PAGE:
G. Heileman Brewing Co. Inc., equipped with a plan to repay its principal debt and backed by its major secured creditors, filed today for Chapter 11 reorganization under the U.S. Bankruptcy Code.
Heileman has been troubled by debts as a result of its acquisition in 1987 by the Bond Corp. Holdings Ltd., an Australia-based brewing, media and property conglomerate. Bond paid $1.2 billion for Heileman.
Founded in La Crosse, Wisc. in 1858, Heileman is the nation's leading regional brewer, with plants in its headquarters city of La Crosse, as well as in Baltimore, San Antonio, Texas, Seattle, and Portland, Ore. The company's nearly 2,000 employees produce a wide range of beers, including non-alcoholic beer, malt liquors and sparkling waters, distributed by 1,600 independent wholesalers in the United States and Canada.
The Baltimore plant, founded in 1961, is located in the Halethorpe area and employs 400 workers who brew several brands of beer, including Colt 45, National Premium and National Boh and Champale.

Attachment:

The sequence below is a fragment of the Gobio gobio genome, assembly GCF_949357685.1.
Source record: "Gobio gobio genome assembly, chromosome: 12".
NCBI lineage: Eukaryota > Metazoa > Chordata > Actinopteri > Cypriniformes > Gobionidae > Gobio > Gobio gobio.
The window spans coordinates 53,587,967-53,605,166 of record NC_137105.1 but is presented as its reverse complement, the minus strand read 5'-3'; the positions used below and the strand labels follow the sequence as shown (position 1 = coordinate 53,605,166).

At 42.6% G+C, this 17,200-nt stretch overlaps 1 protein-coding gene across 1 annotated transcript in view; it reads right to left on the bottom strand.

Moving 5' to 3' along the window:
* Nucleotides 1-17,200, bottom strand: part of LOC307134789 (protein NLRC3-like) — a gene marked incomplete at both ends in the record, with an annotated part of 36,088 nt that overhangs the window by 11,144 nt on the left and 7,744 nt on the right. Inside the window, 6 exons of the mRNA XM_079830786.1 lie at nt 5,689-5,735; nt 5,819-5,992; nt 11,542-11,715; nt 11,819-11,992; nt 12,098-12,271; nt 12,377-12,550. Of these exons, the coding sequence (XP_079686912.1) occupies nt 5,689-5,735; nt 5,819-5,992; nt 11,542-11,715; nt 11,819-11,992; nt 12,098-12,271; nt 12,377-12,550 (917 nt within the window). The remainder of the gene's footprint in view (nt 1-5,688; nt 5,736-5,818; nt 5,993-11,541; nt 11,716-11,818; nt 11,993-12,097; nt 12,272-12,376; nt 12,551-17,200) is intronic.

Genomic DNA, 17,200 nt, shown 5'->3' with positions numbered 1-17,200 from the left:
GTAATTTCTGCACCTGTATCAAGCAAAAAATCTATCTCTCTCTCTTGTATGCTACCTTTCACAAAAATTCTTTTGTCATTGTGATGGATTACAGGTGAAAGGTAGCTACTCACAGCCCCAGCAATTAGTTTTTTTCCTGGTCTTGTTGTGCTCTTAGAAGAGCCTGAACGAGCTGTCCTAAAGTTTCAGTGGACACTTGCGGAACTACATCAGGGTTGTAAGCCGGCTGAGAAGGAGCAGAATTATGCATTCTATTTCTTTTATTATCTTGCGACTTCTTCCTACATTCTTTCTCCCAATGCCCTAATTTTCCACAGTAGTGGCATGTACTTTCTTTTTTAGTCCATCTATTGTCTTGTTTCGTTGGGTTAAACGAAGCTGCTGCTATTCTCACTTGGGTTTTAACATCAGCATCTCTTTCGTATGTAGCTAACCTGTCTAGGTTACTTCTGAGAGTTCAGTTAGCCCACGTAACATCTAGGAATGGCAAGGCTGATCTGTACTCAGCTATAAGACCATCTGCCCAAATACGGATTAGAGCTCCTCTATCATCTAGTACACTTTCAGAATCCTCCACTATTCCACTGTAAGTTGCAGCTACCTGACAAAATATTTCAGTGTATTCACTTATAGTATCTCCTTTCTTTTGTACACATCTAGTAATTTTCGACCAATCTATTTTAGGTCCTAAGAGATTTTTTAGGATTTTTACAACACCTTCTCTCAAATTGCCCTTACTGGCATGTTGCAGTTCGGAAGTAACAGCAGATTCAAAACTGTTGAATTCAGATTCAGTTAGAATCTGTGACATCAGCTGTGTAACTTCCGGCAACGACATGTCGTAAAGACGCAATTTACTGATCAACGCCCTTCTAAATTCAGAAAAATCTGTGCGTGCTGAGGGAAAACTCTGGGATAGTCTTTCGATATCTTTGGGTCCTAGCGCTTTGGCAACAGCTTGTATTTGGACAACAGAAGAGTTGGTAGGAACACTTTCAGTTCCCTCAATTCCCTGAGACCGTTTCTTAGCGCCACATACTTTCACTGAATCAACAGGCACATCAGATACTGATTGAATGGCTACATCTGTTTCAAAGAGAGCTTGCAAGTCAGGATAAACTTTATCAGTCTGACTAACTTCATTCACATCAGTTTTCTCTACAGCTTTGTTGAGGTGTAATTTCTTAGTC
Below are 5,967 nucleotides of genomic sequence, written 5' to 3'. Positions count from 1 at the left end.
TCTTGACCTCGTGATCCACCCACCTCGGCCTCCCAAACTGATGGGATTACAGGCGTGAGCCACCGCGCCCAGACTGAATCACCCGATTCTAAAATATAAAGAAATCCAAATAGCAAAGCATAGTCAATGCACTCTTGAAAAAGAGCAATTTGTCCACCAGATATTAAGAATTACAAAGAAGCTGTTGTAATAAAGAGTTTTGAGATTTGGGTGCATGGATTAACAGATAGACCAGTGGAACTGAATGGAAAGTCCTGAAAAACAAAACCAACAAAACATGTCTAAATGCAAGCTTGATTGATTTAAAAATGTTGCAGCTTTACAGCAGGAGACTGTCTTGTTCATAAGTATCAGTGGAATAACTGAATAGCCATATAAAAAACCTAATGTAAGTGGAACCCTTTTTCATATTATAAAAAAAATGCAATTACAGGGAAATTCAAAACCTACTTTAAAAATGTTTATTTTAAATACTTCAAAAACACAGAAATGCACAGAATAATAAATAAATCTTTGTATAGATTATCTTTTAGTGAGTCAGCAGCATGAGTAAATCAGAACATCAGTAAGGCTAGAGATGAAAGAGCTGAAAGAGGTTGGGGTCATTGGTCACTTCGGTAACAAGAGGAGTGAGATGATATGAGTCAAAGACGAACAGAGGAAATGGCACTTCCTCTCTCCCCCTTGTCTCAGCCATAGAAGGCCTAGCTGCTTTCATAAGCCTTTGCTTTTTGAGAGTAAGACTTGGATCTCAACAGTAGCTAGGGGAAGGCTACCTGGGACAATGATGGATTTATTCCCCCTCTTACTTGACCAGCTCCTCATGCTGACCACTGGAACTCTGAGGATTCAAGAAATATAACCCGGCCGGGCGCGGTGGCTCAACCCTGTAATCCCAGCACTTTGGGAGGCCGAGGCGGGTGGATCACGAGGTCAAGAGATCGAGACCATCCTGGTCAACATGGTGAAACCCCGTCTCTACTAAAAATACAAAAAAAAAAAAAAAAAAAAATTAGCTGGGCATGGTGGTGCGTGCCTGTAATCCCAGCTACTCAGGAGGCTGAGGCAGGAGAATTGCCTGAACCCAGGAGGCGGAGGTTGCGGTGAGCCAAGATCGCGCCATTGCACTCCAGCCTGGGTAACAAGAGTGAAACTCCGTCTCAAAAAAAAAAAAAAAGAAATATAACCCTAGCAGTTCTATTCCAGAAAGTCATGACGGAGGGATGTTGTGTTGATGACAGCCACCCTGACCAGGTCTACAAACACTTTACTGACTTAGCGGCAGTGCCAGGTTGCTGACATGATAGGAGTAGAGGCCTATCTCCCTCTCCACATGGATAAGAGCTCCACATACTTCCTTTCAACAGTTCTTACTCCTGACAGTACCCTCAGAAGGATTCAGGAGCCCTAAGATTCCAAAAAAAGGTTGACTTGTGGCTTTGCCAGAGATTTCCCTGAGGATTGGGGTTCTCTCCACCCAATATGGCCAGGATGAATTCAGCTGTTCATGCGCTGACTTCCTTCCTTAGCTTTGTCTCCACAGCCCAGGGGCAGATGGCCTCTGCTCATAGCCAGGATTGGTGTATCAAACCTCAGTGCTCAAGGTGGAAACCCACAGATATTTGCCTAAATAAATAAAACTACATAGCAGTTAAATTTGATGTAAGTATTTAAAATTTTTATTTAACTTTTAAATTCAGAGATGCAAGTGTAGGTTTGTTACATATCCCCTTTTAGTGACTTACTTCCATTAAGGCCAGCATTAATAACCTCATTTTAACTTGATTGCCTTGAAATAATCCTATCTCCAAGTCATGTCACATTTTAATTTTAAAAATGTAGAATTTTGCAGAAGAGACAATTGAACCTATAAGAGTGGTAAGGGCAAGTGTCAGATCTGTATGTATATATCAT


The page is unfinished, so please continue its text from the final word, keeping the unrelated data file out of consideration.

The bankruptcy will not affect the location operations. "It will be business as usual," said a company spokesperson.
"The company's operations and business plans will not be affected by the court-supervised reorganization," said Thomas J. who joined Heileman last week as chairman and chief executive officer.
The Chapter 11 filing in the Southern District of New York was on behalf of Heileman, its subsidiaries, and its parent company, Bond Corp. North America.
Heileman's secured debt totals $580 million. The company said in a release that the agreement culminates a year of negotiations with its secured creditors, consisting of a syndicate of major U.S. and Canadian banks and holders of a 1980 public debenture offering.
The company has not determined how the holders of $200 million in unsecured subordinated notes will be treated as a result of the bankruptcy filing.
A consolidated balance sheet issued last September showed Bond Corp. and its subsidiaries had total liabilities of $3.6 billion and total assets of $2.8 billion.